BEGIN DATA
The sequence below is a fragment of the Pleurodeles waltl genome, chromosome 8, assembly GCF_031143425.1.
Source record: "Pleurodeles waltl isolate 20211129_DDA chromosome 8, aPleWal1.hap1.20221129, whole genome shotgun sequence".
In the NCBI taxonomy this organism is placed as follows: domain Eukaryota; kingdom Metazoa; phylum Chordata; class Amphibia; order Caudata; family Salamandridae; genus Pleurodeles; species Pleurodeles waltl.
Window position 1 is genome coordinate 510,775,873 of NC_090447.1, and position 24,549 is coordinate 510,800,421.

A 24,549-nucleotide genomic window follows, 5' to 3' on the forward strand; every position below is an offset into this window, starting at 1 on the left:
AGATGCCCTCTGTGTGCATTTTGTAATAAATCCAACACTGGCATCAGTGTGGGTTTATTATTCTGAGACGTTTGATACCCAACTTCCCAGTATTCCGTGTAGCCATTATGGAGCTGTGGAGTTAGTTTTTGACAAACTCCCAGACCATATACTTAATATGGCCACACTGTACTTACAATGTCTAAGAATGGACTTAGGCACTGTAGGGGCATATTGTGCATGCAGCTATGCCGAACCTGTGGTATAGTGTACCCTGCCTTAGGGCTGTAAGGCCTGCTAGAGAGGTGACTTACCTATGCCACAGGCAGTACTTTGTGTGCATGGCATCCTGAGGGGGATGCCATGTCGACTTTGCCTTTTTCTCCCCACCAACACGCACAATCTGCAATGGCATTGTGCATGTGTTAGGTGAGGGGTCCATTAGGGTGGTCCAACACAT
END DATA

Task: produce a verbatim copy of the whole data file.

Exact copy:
The sequence below is a fragment of the Pleurodeles waltl genome, chromosome 8, assembly GCF_031143425.1.
Source record: "Pleurodeles waltl isolate 20211129_DDA chromosome 8, aPleWal1.hap1.20221129, whole genome shotgun sequence".
In the NCBI taxonomy this organism is placed as follows: domain Eukaryota; kingdom Metazoa; phylum Chordata; class Amphibia; order Caudata; family Salamandridae; genus Pleurodeles; species Pleurodeles waltl.
Window position 1 is genome coordinate 510,775,873 of NC_090447.1, and position 24,549 is coordinate 510,800,421.

A 24,549-nucleotide genomic window follows, 5' to 3' on the forward strand; every position below is an offset into this window, starting at 1 on the left:
AGATGCCCTCTGTGTGCATTTTGTAATAAATCCAACACTGGCATCAGTGTGGGTTTATTATTCTGAGACGTTTGATACCCAACTTCCCAGTATTCCGTGTAGCCATTATGGAGCTGTGGAGTTAGTTTTTGACAAACTCCCAGACCATATACTTAATATGGCCACACTGTACTTACAATGTCTAAGAATGGACTTAGGCACTGTAGGGGCATATTGTGCATGCAGCTATGCCGAACCTGTGGTATAGTGTACCCTGCCTTAGGGCTGTAAGGCCTGCTAGAGAGGTGACTTACCTATGCCACAGGCAGTACTTTGTGTGCATGGCATCCTGAGGGGGATGCCATGTCGACTTTGCCTTTTTCTCCCCACCAACACGCACAATCTGCAATGGCATTGTGCATGTGTTAGGTGAGGGGTCCATTAGGGTGGTCCAACACAT